While reading the news last week I come across two items which had everything and nothing to do with each other: another school shooting and an obituary of a famous jazz musician.

Legendary jazz artist Byard Lancaster who died of cancer last week was quoted in his obituary saying this:

“One of the reasons we have violence in the schools is we’ve taken music out of the schools.”

Byard was right. Over the past 20 years music and arts education have steadily been cut out of many public schools and we are all suffering the consequences.

What do the arts do besides spend the tax payer’s money? Similar to physical education courses, they help serve as outlet of energy. Not so much physical, but creative energies. Kids who get to participate in public school arts programs work in the visual arts, learn music, and dance to enhance their creativity and hone their focus inwardly. Unlike the traditional academic classes, the arts encourages a freedom of expression; something that may unlock frustrations and feelings and develop coping mechanisms capable of channeling negativity into a healthy form instead of turning to violence.

There have been a number of studies about whether cutting school arts programs can directly be associated with increased violence. In most cases, it has been proven that the art in public schools does keep violence down. Obviously there are more benefits which Lynn Harrell, a world renowned cellist, a father, and dear friend eloquently defines in his heartfelt letter to the L.A. District Elementary Schools.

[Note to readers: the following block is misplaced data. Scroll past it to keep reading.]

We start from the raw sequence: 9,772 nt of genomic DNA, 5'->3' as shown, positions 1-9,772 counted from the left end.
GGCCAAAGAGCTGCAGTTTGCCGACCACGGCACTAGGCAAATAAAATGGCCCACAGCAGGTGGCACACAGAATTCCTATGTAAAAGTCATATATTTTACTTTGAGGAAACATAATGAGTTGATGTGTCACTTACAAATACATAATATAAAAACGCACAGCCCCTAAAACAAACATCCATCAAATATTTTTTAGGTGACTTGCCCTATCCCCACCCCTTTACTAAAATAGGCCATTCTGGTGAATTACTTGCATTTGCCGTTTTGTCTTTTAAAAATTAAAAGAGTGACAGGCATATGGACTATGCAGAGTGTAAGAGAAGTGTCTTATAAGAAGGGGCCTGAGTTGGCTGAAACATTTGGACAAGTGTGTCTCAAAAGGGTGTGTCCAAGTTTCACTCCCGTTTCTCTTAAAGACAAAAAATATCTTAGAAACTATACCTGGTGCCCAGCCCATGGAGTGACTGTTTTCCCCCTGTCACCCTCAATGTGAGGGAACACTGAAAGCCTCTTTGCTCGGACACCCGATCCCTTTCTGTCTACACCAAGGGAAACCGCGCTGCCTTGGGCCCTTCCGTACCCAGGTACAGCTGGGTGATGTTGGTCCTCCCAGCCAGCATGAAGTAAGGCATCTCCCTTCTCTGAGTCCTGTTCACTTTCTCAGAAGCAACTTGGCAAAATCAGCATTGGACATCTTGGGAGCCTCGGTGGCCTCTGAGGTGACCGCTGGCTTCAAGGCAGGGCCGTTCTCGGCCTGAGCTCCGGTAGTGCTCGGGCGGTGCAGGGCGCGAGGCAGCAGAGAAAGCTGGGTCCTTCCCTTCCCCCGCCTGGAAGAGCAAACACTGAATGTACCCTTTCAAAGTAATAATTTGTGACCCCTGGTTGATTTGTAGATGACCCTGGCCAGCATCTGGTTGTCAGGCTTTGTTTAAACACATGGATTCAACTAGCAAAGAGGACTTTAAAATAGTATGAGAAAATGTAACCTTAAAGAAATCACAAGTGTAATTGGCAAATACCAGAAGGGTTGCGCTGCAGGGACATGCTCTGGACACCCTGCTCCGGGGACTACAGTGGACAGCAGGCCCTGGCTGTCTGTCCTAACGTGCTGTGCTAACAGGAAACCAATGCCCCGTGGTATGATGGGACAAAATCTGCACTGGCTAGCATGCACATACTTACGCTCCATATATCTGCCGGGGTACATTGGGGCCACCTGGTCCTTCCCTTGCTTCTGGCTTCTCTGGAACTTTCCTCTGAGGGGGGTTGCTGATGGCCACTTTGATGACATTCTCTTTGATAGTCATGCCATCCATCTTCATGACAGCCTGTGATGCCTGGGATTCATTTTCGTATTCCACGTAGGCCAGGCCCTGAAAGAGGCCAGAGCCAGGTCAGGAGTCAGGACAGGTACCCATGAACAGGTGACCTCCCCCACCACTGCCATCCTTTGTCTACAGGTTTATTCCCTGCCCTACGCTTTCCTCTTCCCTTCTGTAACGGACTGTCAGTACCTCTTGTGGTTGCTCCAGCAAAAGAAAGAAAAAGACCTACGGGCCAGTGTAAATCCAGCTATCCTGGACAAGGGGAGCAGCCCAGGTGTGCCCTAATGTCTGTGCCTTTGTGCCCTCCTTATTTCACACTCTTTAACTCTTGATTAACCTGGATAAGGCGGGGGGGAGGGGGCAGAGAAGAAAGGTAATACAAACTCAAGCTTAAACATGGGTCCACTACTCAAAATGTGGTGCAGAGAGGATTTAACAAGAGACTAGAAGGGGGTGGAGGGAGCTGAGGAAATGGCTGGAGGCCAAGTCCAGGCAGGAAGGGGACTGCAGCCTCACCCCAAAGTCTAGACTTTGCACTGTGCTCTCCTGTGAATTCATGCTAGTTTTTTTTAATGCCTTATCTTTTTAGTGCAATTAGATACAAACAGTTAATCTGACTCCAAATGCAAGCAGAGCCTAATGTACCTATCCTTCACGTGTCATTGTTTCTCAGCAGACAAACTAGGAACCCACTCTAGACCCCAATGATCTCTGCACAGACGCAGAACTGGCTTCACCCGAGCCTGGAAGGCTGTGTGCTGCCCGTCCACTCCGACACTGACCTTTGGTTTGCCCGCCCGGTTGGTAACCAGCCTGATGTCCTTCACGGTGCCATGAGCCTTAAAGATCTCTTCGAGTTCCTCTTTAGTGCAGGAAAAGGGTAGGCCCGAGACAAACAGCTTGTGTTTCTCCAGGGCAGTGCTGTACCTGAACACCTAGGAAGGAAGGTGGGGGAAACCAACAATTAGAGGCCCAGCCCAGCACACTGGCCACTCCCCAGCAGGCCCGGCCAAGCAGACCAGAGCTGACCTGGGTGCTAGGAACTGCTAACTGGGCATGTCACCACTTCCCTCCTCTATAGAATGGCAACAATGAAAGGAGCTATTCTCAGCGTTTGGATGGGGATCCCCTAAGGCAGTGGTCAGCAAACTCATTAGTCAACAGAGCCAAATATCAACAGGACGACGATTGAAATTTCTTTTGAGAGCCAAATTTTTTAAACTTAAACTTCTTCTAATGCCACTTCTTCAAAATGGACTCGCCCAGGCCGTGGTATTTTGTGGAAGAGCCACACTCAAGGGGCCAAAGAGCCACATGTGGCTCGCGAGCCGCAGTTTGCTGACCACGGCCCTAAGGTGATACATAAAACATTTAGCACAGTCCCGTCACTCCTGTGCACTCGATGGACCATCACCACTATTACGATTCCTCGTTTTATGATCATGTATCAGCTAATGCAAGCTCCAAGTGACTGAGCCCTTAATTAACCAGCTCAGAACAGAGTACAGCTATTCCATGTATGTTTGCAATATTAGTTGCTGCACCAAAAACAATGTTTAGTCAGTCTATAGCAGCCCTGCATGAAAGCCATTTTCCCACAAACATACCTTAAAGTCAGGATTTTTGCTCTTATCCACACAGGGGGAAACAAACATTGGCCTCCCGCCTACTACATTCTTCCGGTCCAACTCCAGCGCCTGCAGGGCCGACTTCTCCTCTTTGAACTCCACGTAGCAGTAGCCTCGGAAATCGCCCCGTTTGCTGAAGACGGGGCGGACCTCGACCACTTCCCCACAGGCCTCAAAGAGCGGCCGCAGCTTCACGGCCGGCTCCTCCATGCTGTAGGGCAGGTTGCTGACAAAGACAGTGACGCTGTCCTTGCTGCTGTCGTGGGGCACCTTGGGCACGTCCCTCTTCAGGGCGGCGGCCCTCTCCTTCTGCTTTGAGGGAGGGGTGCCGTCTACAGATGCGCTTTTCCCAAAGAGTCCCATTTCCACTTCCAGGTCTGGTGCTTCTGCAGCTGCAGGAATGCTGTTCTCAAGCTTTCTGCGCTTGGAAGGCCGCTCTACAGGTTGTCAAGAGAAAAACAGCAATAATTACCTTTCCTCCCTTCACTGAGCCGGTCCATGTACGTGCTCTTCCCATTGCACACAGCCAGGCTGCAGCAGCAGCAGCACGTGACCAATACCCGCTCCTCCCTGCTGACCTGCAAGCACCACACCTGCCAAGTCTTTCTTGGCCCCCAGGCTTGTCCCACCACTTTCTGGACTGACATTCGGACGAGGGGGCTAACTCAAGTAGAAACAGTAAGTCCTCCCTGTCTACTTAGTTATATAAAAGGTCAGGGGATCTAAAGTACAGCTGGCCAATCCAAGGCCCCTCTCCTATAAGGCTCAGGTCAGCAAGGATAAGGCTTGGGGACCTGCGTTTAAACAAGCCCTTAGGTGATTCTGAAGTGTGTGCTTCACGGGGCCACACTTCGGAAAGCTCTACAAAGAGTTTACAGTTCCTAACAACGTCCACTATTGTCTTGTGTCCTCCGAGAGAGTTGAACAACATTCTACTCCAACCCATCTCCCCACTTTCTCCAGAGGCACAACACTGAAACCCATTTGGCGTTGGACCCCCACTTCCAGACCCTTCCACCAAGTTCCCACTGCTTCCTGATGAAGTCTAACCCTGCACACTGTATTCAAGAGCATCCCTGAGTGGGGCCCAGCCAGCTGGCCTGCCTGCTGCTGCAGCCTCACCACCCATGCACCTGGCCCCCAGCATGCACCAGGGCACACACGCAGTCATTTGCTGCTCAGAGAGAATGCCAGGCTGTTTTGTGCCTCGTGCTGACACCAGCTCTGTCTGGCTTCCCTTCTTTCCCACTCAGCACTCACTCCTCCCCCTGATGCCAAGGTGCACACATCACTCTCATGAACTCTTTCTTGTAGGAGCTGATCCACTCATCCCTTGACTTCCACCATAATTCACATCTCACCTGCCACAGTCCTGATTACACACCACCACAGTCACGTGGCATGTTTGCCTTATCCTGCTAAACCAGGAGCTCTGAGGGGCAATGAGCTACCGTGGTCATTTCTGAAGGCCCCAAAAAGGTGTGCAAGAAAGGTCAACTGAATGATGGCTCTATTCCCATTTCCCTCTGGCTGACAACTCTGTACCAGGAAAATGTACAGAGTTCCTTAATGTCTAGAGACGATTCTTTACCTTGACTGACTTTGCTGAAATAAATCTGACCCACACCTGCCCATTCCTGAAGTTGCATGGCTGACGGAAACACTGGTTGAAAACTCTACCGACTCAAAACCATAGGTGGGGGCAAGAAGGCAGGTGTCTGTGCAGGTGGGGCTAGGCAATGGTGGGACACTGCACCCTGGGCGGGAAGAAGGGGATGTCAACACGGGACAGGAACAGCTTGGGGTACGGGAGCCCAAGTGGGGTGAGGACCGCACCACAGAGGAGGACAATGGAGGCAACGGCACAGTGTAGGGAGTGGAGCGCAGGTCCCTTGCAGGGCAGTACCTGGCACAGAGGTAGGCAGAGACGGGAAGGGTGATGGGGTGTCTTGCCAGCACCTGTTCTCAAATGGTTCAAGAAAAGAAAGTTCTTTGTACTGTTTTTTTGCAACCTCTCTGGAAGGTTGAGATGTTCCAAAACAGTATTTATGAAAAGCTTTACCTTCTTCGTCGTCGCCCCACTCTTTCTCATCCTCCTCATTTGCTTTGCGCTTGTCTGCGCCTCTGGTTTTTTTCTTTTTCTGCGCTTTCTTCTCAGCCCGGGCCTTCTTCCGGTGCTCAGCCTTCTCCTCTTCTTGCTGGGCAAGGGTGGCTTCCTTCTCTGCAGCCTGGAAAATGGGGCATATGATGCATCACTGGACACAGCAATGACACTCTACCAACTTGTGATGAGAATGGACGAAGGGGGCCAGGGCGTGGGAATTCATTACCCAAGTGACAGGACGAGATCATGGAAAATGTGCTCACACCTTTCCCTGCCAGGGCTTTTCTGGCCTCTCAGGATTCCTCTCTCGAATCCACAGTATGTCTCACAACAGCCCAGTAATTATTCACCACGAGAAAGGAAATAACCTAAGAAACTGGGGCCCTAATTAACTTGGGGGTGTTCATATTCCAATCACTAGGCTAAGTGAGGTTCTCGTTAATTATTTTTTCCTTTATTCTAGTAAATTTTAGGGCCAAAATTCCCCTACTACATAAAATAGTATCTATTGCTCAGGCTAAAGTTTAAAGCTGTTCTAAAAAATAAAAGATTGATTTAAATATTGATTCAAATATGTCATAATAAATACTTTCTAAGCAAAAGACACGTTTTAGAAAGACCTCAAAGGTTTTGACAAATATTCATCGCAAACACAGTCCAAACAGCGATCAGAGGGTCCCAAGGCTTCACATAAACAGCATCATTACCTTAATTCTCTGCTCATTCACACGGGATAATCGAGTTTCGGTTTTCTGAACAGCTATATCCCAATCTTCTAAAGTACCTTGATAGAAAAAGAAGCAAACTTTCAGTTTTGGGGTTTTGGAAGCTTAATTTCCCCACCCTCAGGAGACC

It is heartbreaking and most frustrating to keep seeing school shootings in the news. It is also heartbreaking and frustrating to knowingly rob our children of yet one more outlet of expression and personal growth.

One of the biggest differences in human beings from other mammals is that we have the capability of appreciating and creating art. From the dawn of mankind there have been outlets for art; cave drawings to rain dances. Every culture enjoys some kind of expression and while there will always be violence in society, the ability to keep it at a minimum is directly in reach.

Although that creativity is in our DNA, the outlet is not always cultivated.

About Holly Mulcahy

After hearing Scheherazade at an early age, Holly Mulcahy fell in love with the violin and knew it would be her future. She currently serves as concertmaster of the Chattanooga Symphony Orchestra and spends her summers at the celebrated Grand Teton Music Festival where in addition to performing in the violin section, Holly volunteers as an active chamber musician. Holly performs on a 1917 Giovanni Cavani violin, previously owned by the late renowned soloist Eugene Fodor, and a bespoke bow made by award winning master bow maker, Douglas Raguse.
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